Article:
|RF SA2 14:14||For the dead who has died, is like water poured upon the earth, which cannot be recovered, until GOD raises the soul; and a thought, when thought is and thrown out, goes from us.1|
|RF SA2 14:15||So now why I have come to speak with your Majesty this speech was because I am afraid of the People, so your servant said, I will speak to the king, my chief; the king will do the thing he says for his handmaid. '|
|RF SA2 14:16|| And the king has listened, and will deliver his subject from the hand of the man who would destroy her, and her only son, from the estate of GOD.
V. 14. This beautiful metaphor shows that the Old Hebrews believed in a Resurrection of Matt, although some modern critics assert the contrary.—F.F.
|RF SA2 14:17||Your handmaid also said, ' The promise of his Majesty the King will be a gift, for his Majesty is like a Messenger of GOD, listening to good and bad; ' so may your EVER-LIVING GOD be with you!'|
|RF SA2 14:18||Then he interrupted her, and said to the woman, " Do not hide from me, I pray, what I ask of you." And the woman replied, " Speak then, your Majesty."|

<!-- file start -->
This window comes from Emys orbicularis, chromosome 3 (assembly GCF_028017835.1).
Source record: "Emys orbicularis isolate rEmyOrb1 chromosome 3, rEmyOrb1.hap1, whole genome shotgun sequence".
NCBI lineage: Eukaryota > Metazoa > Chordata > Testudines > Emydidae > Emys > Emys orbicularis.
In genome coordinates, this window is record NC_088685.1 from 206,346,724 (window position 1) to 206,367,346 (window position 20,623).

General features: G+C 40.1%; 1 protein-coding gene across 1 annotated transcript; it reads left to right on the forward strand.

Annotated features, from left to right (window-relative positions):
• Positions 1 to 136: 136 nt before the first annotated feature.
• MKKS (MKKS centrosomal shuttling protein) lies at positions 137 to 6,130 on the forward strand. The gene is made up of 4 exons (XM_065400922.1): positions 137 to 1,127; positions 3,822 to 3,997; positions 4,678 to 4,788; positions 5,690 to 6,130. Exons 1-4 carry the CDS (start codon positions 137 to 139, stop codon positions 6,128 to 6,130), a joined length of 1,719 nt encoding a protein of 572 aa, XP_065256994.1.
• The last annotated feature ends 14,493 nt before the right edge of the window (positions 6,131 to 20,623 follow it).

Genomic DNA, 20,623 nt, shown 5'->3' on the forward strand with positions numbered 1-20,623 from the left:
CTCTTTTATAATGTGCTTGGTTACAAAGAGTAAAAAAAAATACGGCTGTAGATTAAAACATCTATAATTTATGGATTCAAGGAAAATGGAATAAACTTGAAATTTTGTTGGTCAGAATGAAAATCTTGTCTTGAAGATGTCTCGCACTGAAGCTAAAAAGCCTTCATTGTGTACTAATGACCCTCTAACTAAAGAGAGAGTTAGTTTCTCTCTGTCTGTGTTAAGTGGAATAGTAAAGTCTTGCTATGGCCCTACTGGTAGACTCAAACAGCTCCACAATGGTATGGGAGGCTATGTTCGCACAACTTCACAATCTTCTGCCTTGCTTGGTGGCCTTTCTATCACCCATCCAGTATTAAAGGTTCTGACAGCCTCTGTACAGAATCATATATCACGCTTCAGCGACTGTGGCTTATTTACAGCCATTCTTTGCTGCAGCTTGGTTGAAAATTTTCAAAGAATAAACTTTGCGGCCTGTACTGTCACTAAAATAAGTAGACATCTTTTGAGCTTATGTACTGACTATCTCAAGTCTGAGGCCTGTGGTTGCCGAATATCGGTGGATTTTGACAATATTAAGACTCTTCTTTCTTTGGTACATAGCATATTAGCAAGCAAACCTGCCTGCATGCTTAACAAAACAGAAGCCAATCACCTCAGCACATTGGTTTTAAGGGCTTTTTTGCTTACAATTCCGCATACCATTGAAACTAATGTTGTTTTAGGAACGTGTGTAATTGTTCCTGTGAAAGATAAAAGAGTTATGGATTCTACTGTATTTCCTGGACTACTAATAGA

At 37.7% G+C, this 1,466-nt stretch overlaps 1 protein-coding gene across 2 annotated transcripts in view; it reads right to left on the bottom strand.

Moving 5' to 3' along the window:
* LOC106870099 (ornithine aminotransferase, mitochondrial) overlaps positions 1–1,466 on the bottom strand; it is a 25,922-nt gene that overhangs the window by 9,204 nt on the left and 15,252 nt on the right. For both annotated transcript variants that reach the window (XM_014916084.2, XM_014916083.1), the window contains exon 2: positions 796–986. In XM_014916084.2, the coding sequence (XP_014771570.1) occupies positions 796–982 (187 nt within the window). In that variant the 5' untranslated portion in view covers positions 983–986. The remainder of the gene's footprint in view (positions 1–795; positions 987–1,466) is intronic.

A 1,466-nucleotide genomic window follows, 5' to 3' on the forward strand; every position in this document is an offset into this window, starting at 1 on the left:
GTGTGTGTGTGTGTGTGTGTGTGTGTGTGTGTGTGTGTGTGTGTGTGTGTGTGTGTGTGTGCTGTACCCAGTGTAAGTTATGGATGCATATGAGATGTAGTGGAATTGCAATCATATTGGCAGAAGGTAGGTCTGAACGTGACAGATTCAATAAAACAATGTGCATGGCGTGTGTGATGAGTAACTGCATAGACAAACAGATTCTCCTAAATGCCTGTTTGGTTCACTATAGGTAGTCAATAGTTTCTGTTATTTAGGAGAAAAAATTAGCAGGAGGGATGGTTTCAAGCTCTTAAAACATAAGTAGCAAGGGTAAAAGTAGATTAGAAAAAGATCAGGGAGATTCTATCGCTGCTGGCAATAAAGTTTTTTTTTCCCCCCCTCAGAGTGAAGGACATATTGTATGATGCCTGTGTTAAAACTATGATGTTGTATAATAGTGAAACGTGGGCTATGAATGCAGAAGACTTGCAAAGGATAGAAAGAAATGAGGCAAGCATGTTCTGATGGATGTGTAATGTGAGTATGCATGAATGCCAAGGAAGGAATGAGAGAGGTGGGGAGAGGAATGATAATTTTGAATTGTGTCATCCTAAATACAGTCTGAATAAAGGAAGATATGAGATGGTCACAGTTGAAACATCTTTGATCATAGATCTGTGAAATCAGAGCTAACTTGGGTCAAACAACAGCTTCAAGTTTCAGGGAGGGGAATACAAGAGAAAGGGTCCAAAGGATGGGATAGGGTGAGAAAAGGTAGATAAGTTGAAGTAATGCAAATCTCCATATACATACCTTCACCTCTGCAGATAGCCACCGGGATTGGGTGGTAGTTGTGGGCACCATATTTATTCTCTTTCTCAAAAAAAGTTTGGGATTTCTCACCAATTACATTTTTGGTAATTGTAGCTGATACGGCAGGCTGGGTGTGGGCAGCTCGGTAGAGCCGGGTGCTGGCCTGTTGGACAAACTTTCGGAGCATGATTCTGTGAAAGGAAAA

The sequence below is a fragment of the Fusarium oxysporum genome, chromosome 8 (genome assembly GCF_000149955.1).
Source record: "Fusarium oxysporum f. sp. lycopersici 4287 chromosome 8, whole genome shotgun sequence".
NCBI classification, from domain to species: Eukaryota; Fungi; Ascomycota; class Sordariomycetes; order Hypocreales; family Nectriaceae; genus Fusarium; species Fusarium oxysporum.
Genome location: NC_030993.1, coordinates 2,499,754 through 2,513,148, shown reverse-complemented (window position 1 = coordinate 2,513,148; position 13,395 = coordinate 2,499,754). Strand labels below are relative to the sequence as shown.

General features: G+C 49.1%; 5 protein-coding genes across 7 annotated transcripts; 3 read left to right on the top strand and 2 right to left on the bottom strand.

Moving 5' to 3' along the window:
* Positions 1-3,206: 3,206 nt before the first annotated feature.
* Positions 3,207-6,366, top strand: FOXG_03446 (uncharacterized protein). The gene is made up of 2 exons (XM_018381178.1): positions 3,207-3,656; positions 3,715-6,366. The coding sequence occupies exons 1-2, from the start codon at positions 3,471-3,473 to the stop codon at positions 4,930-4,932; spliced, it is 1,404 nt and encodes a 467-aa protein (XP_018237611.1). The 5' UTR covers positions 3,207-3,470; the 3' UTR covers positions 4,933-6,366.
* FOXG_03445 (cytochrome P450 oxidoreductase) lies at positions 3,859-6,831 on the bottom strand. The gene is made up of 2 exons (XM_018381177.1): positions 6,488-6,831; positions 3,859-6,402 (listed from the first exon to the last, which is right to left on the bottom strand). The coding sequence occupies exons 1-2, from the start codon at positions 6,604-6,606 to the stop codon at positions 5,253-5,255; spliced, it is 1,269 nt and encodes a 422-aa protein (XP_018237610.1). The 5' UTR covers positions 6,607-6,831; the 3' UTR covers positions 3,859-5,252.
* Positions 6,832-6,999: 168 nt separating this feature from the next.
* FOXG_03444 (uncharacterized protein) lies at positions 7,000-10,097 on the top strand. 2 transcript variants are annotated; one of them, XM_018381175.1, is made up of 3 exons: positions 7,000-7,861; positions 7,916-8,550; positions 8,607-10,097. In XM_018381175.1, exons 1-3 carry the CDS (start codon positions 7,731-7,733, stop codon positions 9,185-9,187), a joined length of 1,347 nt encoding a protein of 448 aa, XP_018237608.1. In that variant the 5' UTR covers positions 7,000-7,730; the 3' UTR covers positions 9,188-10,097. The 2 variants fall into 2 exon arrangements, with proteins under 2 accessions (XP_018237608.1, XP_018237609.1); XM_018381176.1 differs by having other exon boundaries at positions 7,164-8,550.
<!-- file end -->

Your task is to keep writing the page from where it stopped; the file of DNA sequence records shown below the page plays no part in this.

|RF SA2 14:19||When the King asked, "Is not the hand of Joab in all this? " And the woman answered, "By the life of your soul, your Majesty, there is not to the right or left of all that has been spoken to your Majesty anything but what your servant Joab has instructed me He put into the mouth of your handmaid all these speeches,|
|RF SA2 14:20||with the purpose of using my mouth for an object. Your servant Joab made these addresses. And my Prince is wise, with the wisdom of a messenger of GOD, who knows all upon earth!"|
|RF SA2 14:21||The king consequently said to Joab, " Since then you have contrived this conversation with me, go and bring back the young man Absalom."|